Philosophy of Language

Course Description

This course is an introduction to the philosophy of language—that is, the study of representation, meaning, truth, communication, and the relationships between them. In the past century, the philosophy of language has been one of the most influential branches of philosophy, both in terms of its influence on philosophy more generally and its influence on other disciplines. Within philosophy, it has shaped the terms of debate in virtually every other subfield. Outside philosophy, it has provided insight into human cognition and social interactions. This course will survey a series of classic topics while providing students with a toolbox of concepts and techniques common to the discipline.

Work for the class consists in weekly problem sets and a take-home final exam (details on the syllabus). Most readings for the class are drawn from the textbook you can find below. Materials for the course are password protected due to copyright concerns. The user name and password can be found on copies of the syllabus that I handed out on the first day of class, or on Blackboard. Failing that, contact me if you are having trouble.



Textbook/Lecture Notes

An Introduction to the Philosophy of Language

Many of the readings for classes, as you can see on the syllabus, are drawn from this textbook. The book is basically an organized series of lecture notes with some additional accompanying material. My lectures in class will closely follow the chapters of the book. Consequently you should make use of the book in whatever way enhances your ability to pick up the material from class. You could, for example, either read the assignments before class (especially if you find you usually have questions about the material), or you could read it after class as you find it necessary to refresh yourself on the lecture material. It's up to you.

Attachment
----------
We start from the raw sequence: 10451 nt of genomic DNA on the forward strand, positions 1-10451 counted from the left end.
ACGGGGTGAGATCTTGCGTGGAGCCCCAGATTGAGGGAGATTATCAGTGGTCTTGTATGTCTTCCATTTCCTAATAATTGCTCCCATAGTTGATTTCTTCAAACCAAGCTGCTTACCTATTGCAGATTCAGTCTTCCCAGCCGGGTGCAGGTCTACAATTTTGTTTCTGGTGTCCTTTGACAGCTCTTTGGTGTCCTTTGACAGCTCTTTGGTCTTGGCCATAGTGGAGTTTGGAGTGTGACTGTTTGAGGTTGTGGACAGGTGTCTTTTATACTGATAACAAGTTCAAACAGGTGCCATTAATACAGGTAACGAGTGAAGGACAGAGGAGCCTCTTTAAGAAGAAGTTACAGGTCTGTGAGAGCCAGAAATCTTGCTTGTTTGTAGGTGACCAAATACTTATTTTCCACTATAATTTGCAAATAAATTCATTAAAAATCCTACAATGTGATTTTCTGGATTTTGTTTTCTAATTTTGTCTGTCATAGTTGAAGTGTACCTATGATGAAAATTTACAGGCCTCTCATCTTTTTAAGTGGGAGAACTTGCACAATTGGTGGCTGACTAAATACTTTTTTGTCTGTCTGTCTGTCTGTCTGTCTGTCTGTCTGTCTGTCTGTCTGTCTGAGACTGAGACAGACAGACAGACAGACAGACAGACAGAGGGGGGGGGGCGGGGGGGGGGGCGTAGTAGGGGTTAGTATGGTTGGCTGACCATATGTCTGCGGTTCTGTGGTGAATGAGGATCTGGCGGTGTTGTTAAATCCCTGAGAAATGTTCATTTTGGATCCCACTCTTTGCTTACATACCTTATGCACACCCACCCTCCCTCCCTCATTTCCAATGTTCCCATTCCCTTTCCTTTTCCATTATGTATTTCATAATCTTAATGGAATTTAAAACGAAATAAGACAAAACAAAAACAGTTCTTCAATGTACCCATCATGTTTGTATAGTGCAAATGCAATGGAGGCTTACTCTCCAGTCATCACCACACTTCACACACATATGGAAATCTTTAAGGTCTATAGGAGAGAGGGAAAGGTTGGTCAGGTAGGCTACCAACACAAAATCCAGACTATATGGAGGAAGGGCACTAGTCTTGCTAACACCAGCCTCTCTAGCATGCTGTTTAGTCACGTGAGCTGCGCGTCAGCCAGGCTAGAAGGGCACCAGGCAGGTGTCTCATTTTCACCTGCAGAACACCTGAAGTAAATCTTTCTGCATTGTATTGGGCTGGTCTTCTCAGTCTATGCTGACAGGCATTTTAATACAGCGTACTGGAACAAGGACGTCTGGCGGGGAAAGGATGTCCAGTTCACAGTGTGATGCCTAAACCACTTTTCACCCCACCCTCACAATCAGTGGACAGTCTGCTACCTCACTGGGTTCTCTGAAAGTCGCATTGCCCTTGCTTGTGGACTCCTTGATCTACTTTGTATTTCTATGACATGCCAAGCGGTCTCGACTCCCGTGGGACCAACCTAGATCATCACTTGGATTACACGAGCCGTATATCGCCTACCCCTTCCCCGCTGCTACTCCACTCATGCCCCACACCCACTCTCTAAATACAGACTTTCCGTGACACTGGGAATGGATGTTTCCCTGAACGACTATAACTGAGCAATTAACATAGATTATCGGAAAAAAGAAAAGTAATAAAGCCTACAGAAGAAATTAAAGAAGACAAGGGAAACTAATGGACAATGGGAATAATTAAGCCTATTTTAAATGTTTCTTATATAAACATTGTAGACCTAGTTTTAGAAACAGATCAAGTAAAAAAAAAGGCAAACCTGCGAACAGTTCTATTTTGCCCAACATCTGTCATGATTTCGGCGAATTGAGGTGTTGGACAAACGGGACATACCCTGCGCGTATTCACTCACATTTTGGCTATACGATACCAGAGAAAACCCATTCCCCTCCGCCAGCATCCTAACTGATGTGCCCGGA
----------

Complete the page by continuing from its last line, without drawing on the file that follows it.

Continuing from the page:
Problem Sets/Review Sheet


You're responsible for knowing what plagiarism is. Any evidence of academic dishonesty will be relentlessly pursued. Confirmation of dishonesty results in an "F" for the course.


If you have a disability that requires special testing accommodations or other classroom modifications, you need to notify both your TA and the Disability Resources and Services no later than the 2nd week of the term. You may be asked to provide documentation of your disability to determine the appropriateness of accommodations. To notify Disability Resources and Services, call 648-7890 (Voice or TTD) to schedule an appointment. The Office is located in 140 William Pitt Union.